Peru: Hundreds shelter in church after clashes with police over destruction of Amazon

Alberto Pizango pic: CAFOD

Alberto Pizango pic: CAFOD

Up to  a thousand indigenous people, including women and children, have  taken refuge in  a  Catholic church in the Bagua Grande area, 1,400km  north of the Peruvian capital Lima,  after  violent clashes with security forces left more than 50 dead, and 150 wounded on Thursday and Friday.  There were 70 arrests. The BBC report that new arrivals are being cheered by crowds of local people outside, many of whom are donating food and clothing.

The protests arose over plans for gas and oil exploration. Indigenous people object to government plans to open up what they consider their ancestral lands. On  Friday,  2,500 Indians - many of them carrying spears and machetes held  a protest over the drilling plans. Hundreds occupied a road near Bagua and  a group  attempted to occupy the airport of Trompeteros, owned by the ‘Pluspetrol’ oil company.  The protestors did not carry firearms on the instructions of their leaders.

Alberto Pizango, an indigenous leader linked to the protests was granted refuge in the Nicaraguan Embassy yesterday.

A military curfew has now been imposed in the area, after what Mr Pizango called "the slaughter of our people". Local people say the measures are preventing them from looking for the dead. While the government denies this, human rights lawyers in the region have told the BBC hundreds of people remain unaccounted for.

The indigenous organisations are demanding an independent investigation into the incidents. Indigenous groups of Bolivia, Ecuador and Colombia have expressed solidarity with their ‘brothers’ of the Peruvian Amazon.

CAFOD partner Archbishop Miguel Cabrejos, who is president of the Peruvian Bishops Conference,  said: "This was a disaster waiting to happen. The indigenous peoples have been forgotten. We must listen to them. I also think we need to be aware of the worldview of these peoples. We are forgetting that. The indigenous, the natives, think in a very different way from us. What is good for us is lethal for them. They defend the water and the earth because it is life. There's a problem of understanding. This has been a tremendous problem.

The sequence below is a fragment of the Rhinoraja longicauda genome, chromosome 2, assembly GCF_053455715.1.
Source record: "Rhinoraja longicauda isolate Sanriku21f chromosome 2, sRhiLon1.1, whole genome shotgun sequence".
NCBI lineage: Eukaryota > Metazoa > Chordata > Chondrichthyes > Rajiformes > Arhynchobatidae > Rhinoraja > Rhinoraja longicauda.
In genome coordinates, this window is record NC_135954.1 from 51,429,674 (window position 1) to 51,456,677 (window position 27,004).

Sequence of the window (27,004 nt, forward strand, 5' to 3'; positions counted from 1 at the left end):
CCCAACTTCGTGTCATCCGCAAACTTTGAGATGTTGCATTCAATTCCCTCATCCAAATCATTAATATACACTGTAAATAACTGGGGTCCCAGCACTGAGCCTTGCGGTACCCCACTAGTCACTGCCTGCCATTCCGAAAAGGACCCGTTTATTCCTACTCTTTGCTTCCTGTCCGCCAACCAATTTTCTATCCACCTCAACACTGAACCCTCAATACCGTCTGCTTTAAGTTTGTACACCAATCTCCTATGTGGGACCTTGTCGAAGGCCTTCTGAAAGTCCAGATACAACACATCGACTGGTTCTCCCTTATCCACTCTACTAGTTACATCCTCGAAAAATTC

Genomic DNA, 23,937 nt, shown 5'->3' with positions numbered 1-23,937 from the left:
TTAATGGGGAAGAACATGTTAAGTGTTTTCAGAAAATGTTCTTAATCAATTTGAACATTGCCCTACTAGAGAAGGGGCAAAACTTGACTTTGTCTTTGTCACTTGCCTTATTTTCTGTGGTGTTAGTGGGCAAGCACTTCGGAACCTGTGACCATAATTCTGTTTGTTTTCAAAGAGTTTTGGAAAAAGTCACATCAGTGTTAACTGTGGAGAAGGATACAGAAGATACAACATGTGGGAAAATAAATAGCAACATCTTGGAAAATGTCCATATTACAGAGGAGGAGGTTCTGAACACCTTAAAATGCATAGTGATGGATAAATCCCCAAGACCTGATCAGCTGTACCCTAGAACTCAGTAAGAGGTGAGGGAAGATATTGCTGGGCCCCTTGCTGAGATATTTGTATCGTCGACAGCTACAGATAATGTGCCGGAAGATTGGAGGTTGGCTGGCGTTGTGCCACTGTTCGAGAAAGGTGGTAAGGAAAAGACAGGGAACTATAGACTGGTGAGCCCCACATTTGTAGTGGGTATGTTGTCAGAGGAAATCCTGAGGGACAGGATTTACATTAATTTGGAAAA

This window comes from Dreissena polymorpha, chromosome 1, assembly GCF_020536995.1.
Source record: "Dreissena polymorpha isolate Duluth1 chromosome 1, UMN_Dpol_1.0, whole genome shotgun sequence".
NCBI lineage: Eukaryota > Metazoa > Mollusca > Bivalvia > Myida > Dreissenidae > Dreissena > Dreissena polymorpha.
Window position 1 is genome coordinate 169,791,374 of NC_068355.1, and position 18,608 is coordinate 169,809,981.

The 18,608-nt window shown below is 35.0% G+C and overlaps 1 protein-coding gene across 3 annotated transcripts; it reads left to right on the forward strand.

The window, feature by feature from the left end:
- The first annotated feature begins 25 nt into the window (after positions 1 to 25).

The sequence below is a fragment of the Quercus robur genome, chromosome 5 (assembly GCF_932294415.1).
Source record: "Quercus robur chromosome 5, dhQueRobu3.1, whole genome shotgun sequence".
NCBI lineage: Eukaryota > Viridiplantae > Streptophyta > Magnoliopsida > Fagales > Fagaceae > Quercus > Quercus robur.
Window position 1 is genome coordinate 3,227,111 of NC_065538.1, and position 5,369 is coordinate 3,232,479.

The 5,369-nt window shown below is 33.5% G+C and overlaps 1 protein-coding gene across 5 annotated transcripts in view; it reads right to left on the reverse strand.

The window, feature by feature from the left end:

"Law and order needs to be re-established urgently. In such grave circumstances, we need to think first of Peru, of the common good. From this perspective, the authorities cannot impose their will on the will of a people, neither can one group hold the country to ransom. They need to come together in the middle, reach a balanced position, to deal with this conflict calmly.

"I am not a lawyer, but I suggest that for the moment the government should suspend the decrees the Amazonian communities object to. Then there can be dialogue, but direct dialogue, involving the real representatives of these people who are taking this action... I insist that these measures should be suspended. And for their part, the natives should suspend their action. The solution is in the hands of both sides.

"There should also be independent mediators. The situation in Bagua is like a knot being tied tighter and tighter. Let's stop this now! Enough human lives have been lost.

"There should be no provocation, on either side. Lives are at stake, the lives of the police officers, the indigenous and the townspeople. Many families are suffering, many have been orphaned. The problem is already going beyond politics and social policy - it's existential. The Amazon peoples are part of Peru, not an island. We have to learn to solve problems peacefully, by talking to each other. There's no other way.

"We have to be serious and recognise that this isn't just the responsibility of the present government. There are just demands of the Amazon peoples from way back that haven't been dealt with, about issues such as health, education, roads, electricity. We have to listen to them and understand their vision of the world.

"The Church has always been ready to do its part, especially in these circumstances where human life is at stake. In this situation we can't talk about winners and losers. I repeat: the issue is Peru and the common good."


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